"Last year, out of the 500,000 (in) population growth we had in the state of Texas, about 250,000 of the 500,000 came to Texas... from the other 49 states."

David Dewhurst on Tuesday, January 18th, 2011 in his inaugural address.


David Dewhurst says that last year, 250,000 people moved to Texas from other states

Texas is a bastion of opportunity that attracts newcomers,  Lt. Gov. David Dewhurst said in his Jan. 18 inaugural address. "Last year, out of the 500,000 (in) population growth we had in the state of Texas, about 250,000 of the 500,000 came to Texas, voted for Texas, with their feet," Dewhurst said. "They came from the other 49 states--and it wasn’t because of our weather."

That was more dramatic than his prepared remarks, which read: "Last year, more than 200,000 people moved to Texas from the other 49 states."

Either way, that’s a lot of volunteer Texans.

We zeroed in on what Dewhurst actually speechified. Asked for back-up information, Dewhurst spokesman Mike Walz pointed us to the state demographer, Lloyd Potter of San Antonio.

Potter said there are no published figures yet on the state’s population gains in 2010 due to migration from other states. However, Potter singled out a U.S. Census Bureau estimate covering July 2008-July 2009, which says the population of Texas increased by 478,012, or 2 percent, to 24.8 million over those 12 months. During the period, net migration from other states--the number of people who moved to Texas minus those who left Texas for other states--was 143,423. The net migration of residents who moved to Texas from outside the U.S. was 88,116.

That is, the state’s population increased by nearly 480,000 with the 143,423 new residents hailing from other states accounting for about 30 percent of the increase.

At the bureau, Dallas spokeswoman Suzee Privett guided us to a different collection of data estimating new Texans. According to the bureau’s 2009 American Community Survey, Texas enjoyed a net gain of 128,137 residents coming from other states in 2009.

Robert Bernstein, a Maryland-based bureau spokesman, said the two census estimates differ because they cover different time periods--July 2008-July 2009 compared to calendar year 2009--and use different data-gathering approaches. The former estimate draws on government records including birth and death certificates, he said, while the survey is based on samplings of households across the country.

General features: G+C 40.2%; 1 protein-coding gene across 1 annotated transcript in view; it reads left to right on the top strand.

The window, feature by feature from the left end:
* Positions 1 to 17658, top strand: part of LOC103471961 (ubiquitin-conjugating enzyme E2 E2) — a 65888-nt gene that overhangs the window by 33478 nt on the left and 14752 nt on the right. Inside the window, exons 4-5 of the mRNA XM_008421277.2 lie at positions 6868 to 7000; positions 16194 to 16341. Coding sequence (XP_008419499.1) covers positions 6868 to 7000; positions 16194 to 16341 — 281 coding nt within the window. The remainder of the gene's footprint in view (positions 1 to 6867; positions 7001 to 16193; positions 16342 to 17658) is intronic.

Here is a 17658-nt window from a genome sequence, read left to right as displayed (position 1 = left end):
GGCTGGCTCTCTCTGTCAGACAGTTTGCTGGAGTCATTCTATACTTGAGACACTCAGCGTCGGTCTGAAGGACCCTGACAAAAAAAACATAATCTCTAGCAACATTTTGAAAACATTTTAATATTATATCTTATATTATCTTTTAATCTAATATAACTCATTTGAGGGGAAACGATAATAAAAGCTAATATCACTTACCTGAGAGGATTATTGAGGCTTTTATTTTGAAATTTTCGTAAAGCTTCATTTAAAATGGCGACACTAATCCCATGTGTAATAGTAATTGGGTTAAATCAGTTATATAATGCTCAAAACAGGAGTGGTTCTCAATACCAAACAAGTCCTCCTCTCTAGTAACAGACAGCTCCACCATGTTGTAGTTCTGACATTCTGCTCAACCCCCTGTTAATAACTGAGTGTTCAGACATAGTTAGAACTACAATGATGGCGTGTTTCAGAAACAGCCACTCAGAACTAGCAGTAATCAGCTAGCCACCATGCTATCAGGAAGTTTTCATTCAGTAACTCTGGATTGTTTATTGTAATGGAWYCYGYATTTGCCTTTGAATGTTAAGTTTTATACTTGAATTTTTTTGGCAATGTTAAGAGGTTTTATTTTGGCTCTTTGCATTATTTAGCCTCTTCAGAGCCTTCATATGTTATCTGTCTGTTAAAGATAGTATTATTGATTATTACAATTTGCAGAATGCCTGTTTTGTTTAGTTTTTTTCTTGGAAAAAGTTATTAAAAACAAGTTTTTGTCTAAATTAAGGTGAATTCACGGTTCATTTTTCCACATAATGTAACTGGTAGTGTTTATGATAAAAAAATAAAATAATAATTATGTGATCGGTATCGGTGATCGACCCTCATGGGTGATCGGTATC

Potter said it’s possible that Dewhurst’s reference to 250,000 people moving here from other states included those from other countries, which is a common misunderstanding.

We shared the 2009 estimates with Walz. He replied by e-mail that Dewhurst was trying to show that roughly half of the state’s population growth is from migration, with the other half due to natural increases, in-state births minus deaths.

But we’re left weighing what Dewhurst actually said: that half the growth Texas experienced -- 250,000 out of 500,000 additional residents last year, he said -- was due to residents moving in from other states.

Not quite. First, the census data for 2010 hasn’t been released yet. And the most generous census estimate prior to last year indicates net migration from other states equaled 143,000 people from July 2008 to July 2009, accounting for less than a third of the state’s population increase in the period.

However, looking at Texas population growth in terms of people moving here "with their feet" versus people born here, Dewhurst pegged the ratio correctly -- about half-and-half.

We rate his claim Half True.



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